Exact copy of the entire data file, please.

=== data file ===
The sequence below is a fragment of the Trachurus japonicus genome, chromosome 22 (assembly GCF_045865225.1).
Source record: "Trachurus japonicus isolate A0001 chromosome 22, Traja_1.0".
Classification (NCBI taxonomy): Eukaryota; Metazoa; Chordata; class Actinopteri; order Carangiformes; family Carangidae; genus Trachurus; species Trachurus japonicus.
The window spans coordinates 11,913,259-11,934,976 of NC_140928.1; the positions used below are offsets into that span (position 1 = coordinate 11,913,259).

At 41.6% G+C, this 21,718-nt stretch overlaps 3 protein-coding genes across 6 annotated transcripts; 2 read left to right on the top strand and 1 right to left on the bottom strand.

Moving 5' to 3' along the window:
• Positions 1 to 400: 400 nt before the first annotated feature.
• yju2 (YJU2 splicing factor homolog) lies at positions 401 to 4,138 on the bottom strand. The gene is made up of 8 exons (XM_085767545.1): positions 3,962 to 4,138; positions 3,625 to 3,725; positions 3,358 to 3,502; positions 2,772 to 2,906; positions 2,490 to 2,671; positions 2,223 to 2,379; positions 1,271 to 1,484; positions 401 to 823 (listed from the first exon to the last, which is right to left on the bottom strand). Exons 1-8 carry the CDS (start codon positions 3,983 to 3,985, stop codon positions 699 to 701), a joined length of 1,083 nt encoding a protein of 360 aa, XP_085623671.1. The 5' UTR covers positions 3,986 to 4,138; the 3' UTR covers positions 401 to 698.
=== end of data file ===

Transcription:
The sequence below is a fragment of the Trachurus japonicus genome, chromosome 22 (assembly GCF_045865225.1).
Source record: "Trachurus japonicus isolate A0001 chromosome 22, Traja_1.0".
Classification (NCBI taxonomy): Eukaryota; Metazoa; Chordata; class Actinopteri; order Carangiformes; family Carangidae; genus Trachurus; species Trachurus japonicus.
The window spans coordinates 11,913,259-11,934,976 of NC_140928.1; the positions used below are offsets into that span (position 1 = coordinate 11,913,259).

At 41.6% G+C, this 21,718-nt stretch overlaps 3 protein-coding genes across 6 annotated transcripts; 2 read left to right on the top strand and 1 right to left on the bottom strand.

Moving 5' to 3' along the window:
• Positions 1 to 400: 400 nt before the first annotated feature.
• yju2 (YJU2 splicing factor homolog) lies at positions 401 to 4,138 on the bottom strand. The gene is made up of 8 exons (XM_085767545.1): positions 3,962 to 4,138; positions 3,625 to 3,725; positions 3,358 to 3,502; positions 2,772 to 2,906; positions 2,490 to 2,671; positions 2,223 to 2,379; positions 1,271 to 1,484; positions 401 to 823 (listed from the first exon to the last, which is right to left on the bottom strand). Exons 1-8 carry the CDS (start codon positions 3,983 to 3,985, stop codon positions 699 to 701), a joined length of 1,083 nt encoding a protein of 360 aa, XP_085623671.1. The 5' UTR covers positions 3,986 to 4,138; the 3' UTR covers positions 401 to 698.